Practical Pointers for Protecting Your Insurance Rights in the Wake of Hurricane Sandy

This post was written by Paul E. Breene, Douglas E. Cameron, James M. Davis, John N. Ellison, Ann V. Kramer, Richard P. Lewis, Matthew J. Schlesinger, John D. Shugrue and Gary S. Thompson.

Hurricane Sandy left a swath of major damage and destruction over a large area of the Northeastern United States. Commercial policyholders will have major claims for property damage, loss of business income, and extra expenses. History teaches that the insurers will resist or seek to limit payments. Policyholders are advised to be proactive in claiming their rights under policies. Resolution is achievable, but usually with hard work and patience. Here is a list of some practical pointers that most commercial policyholders should consider:

  • First, Protect and Preserve the Assets. Emergency and temporary repairs should be documented and, if practical, reviewed with the insurer in real time.
  • Attend to Notice and Timing. Make sure all notices have been issued to all insurers that could be called to pay. If the policy requires a Proof of Loss within 30 days, obtain a written extension. Spot any other time-related requirements.
  • Reserve All Rights. Reserve all rights and contentions. Do not allow the insurer to classify or characterize your claim before you have had a full opportunity to review everything. If you let them, the insurers will dictate your claim to you.
  • Form a Team. Form a team of all personnel involved in the claim and hold regular team calls or meetings. Review the policy with counsel; remember that all exclusions and limitations must be construed strictly and narrowly. The insurer will have counsel, adjusters, consultants and accountants. Consider leveling the playing field with your own team. Many policies cover some of these claim-preparation costs.
  • Be Aware of Deductibles and Sublimits Before Agreeing on Causation. Review causation and proceed carefully before taking a position. Coverage, sublimits, and deductibles can be affected by determinations as to whether the damage was caused by a certain covered peril.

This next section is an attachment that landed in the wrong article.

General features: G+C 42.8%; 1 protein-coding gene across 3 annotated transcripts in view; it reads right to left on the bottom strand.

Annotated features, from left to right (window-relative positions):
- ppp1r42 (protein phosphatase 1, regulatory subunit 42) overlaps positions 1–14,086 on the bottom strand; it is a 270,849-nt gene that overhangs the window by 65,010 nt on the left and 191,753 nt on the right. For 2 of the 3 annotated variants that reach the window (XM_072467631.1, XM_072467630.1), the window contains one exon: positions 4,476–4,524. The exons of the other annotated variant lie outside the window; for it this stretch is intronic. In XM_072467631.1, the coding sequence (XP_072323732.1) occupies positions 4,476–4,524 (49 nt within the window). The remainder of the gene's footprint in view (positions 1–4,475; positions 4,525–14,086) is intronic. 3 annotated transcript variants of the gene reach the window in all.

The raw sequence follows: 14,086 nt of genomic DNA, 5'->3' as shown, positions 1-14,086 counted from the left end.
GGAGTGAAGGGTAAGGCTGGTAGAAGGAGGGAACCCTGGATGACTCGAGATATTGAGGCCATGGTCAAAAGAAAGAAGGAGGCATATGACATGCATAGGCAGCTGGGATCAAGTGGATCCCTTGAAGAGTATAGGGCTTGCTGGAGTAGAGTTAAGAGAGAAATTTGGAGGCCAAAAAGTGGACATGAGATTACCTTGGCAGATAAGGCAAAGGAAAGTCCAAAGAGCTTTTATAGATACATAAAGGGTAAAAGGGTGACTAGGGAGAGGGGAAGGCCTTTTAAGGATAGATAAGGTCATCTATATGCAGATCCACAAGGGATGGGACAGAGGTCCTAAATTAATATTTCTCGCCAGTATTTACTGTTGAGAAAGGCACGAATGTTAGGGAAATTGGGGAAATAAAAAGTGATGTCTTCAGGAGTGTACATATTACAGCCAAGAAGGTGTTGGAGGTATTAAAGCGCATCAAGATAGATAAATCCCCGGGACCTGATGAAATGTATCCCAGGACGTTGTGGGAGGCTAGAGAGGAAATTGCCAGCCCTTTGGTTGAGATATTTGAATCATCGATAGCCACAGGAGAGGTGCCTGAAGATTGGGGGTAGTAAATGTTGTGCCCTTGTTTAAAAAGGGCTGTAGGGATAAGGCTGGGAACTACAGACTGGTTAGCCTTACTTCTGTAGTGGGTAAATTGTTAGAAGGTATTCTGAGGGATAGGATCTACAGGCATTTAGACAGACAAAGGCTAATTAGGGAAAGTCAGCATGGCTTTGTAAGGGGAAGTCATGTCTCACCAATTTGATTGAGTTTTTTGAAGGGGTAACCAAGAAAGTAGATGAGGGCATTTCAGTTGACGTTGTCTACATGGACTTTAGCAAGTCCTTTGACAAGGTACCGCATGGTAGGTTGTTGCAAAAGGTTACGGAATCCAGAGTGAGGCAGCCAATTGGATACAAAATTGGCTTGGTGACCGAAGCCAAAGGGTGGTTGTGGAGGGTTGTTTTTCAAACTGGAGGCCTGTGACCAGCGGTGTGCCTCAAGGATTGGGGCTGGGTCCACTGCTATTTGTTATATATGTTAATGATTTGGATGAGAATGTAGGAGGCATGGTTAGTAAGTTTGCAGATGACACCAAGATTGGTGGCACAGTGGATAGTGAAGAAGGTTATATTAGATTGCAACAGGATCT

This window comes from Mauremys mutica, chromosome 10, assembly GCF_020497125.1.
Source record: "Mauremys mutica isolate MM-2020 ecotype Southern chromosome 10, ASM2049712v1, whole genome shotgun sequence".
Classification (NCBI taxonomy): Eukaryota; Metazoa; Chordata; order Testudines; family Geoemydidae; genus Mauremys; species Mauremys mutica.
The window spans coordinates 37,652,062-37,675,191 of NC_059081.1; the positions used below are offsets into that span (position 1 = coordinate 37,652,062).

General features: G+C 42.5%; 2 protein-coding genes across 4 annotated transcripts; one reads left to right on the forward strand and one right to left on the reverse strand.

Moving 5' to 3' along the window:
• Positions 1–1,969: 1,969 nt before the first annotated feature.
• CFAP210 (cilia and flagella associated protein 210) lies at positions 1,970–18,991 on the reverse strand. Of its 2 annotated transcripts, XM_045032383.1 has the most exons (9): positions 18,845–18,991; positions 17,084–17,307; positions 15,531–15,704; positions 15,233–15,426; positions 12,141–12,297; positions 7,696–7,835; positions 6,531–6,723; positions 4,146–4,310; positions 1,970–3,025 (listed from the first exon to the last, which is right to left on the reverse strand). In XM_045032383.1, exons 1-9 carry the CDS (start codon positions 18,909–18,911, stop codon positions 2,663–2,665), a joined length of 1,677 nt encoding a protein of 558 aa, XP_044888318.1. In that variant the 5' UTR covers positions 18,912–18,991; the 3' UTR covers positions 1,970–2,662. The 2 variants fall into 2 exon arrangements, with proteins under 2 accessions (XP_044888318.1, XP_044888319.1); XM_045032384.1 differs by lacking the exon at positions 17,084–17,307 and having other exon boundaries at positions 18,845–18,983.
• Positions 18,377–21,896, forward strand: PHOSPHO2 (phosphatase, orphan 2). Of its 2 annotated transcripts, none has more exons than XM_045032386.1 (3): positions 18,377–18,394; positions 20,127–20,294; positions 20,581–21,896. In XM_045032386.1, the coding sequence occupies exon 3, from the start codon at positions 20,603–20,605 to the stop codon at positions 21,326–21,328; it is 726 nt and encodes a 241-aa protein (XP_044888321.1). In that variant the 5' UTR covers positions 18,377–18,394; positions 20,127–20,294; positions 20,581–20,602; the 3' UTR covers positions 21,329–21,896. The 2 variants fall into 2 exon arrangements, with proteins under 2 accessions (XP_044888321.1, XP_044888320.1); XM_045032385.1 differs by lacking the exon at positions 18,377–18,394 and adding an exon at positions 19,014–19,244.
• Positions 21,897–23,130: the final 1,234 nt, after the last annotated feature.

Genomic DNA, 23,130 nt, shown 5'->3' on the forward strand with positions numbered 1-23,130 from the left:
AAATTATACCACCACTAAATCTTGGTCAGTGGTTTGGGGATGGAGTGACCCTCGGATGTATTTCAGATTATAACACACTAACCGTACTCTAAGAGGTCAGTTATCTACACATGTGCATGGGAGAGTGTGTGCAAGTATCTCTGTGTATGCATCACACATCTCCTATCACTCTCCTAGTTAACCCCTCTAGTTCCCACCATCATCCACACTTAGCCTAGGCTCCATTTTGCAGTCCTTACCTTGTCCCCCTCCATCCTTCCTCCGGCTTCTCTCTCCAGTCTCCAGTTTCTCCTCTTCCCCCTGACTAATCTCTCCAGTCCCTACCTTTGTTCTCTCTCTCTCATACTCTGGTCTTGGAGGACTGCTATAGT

• Look for Other Policies. Some properties are insured under other policies, like a “deductible buy-down” policy or a National Flood Insurance Program policy. Limits under these policies may offset the deductible that otherwise applies.
  • Communicate. Develop relationships at all levels of your team with their respective insurer-side counterparts. Keep communication open and civil.
  • Documentation and Accounting. Keep exact and tedious records of all communications, meetings, and exchanges. Keep submitting documentation. Set up accounting codes or other processes to track all invoices, costs, and expenses of any kind related to the claim, by various categories.
  • Attempt to Involve Insurers Before Repairs. Attempt to obtain insurer approvals before repair and replacement of property. Be aware of insurers’ rights to salvage property. If insurers are silent or non-responsive in the face of repair decisions – as is often the case – document it for the record. They should not be allowed to second-guess the decision after the fact.
  • Replacement Cost New Means Replacement Cost New. Most policies value property on an RCV basis. By definition, what is old is being replaced with something new. This is a natural “upgrade.” Be wary of insurer pronouncements that the damaged property had “preexisting” defects or wear and tear.
  • Do Not Forget Code Upgrades. Most policies cover code upgrades. Be aware of the underlying codes and whether they will increase repair costs. Capture all such costs in your claim.
  • Prepare the Business Interruption and Extra Expense Claim Carefully. Insurers will challenge attempts to recognize net profit for an interruption period. Utilize experts who can draw on market data to prove the “BI” analysis.
  • Review Other Agreements That Can Affect the Claim. There may be agreements that can impact a hotel claim – a loan agreement, a ground or space lease, a property management agreement, a condominium association agreement, etc.
  • Work Toward Resolution. All claims should settle. If yours does not, make sure it is only because the insurer is being unreasonable and that the record makes this obvious – so that if you do end up in litigation, it will be apparent that you gave the insurer every opportunity to adjust the claim based on the facts, and that the insurer chose to be aggressive and unreasonable.
  • Draw on the Business Side. Insurance is expensive. You should expect fair treatment on the claims side. Business contacts, such as between risk managers and brokers, should be explored. If the insurer does not live up to its end of the contract, consider renewal with a different insurer.

Reed Smith’s Insurance Recovery Group has unmatched experience in advising and assisting policyholders in all aspects of first-party property damage and business interruption insurance claims. Our experience is especially unparalleled in hurricane insurance claims.
 

Government Investigations: Don't Forget About D&O Insurance When That Subpoena Arrives

This post was written by Mark S. Hersh and Paul E. Breene.